The base commander also glides skillfully across the next set of obstacles. He admits to specific shortcomings that some of the parents have pointed out, explains the reasons for them and promises to set things right. But his professional performance would not be complete without the next part.

“I’m glad you’re all here,” he tells the parents. “I don’t see combat service as something that is self-evident these days. I want you to know: We are receiving your children with great reverence. We are not taking unnecessary risks, we are not rushing ahead too fast, we are increasing the difficulty gradually. During the training period the boys’ lives are the highest consideration. That is the spirit of the army and certainly the spirit of the brigade.

“They undergo tough times here,” Schumer continues. “We don’t coddle them. In the end, they have to be able to defend the State of Israel, if called upon, and I am committed to giving them all the tools for doing that. I hope there will not be a war, but we all want them to be prepared in case one breaks out. I want to thank you for instilling values in your boys,” Schumer concludes. “It’s impossible to be here, in these conditions, without strong support from home.”

The audience responds with applause. Thirty or even 20 years ago, who ever heard the commander of a basic-training camp speak with parents in this way?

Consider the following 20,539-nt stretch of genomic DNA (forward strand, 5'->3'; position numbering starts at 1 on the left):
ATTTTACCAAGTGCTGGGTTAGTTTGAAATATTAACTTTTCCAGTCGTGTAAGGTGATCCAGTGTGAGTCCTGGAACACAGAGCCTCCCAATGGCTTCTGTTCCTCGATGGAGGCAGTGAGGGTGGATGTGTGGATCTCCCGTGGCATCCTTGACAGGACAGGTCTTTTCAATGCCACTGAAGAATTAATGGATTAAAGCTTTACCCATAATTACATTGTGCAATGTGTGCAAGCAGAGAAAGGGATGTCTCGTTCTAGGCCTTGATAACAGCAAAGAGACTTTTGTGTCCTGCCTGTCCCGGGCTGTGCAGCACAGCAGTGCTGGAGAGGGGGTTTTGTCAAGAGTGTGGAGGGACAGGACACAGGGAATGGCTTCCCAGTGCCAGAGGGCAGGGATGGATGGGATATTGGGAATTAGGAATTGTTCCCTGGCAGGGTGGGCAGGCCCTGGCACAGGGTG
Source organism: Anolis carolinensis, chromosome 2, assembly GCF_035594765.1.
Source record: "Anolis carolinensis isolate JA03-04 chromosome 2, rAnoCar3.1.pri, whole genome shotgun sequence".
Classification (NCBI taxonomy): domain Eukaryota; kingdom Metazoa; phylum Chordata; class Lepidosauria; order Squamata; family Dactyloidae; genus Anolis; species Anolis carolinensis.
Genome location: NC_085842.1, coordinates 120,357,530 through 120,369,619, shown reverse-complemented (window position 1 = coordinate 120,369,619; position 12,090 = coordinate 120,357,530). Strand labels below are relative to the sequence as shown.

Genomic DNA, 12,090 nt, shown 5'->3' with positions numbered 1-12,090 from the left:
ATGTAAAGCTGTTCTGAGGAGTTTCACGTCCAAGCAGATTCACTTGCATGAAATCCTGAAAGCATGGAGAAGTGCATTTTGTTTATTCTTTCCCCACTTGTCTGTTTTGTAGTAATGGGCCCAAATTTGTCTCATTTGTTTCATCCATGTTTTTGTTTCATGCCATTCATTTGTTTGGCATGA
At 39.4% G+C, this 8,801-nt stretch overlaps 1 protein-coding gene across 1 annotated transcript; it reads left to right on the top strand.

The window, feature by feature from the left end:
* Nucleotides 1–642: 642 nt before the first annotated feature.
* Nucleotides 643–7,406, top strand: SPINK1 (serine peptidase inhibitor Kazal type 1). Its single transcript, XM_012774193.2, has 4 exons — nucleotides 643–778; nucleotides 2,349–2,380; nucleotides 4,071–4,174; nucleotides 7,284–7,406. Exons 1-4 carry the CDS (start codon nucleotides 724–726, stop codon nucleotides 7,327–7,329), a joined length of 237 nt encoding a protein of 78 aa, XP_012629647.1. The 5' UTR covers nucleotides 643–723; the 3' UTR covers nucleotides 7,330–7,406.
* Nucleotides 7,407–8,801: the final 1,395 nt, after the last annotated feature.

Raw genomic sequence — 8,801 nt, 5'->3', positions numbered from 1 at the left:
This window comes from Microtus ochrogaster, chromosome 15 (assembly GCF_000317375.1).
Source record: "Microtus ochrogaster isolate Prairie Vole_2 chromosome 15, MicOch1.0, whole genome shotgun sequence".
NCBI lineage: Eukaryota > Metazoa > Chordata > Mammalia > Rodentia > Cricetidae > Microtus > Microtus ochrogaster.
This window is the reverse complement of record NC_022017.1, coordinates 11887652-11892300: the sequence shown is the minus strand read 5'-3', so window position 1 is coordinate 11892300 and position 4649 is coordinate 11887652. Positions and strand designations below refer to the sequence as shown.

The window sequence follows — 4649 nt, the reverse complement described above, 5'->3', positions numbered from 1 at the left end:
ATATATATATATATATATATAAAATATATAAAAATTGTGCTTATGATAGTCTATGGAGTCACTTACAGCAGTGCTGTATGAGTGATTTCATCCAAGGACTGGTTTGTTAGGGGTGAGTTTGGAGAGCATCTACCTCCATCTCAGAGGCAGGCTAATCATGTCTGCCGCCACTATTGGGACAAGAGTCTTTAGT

Fly-on-the-wall view

For almost a year, I made regular visits to the company of new recruits from the Nahal Brigade, spanning their entire training track: the first night of basic training, the platoon and company drills and treks, the swearing-in ceremony, the educational courses, the advanced training and, finally, during a few months of service in Hebron. The result is a new book ‏(“The New Face of the Israel Defense Forces,” Kinneret Zmora-Bitan; Hebrew‏), in which I try to capture this moment in the IDF’s combat constellation.

It’s a singular moment, reflecting the blending together of several trends that have been simmering over a relatively low flame in recent years. With the new Netanyahu government having declared, for the first time, a willingness to address the question of the inequality of the draft and to make an effort to call up a considerable number of ultra-Orthodox yeshiva students for meaningful service − it is especially pertinent to take a look at the army from the bottom up. A fly-on-the-wall view definitely offers new insights.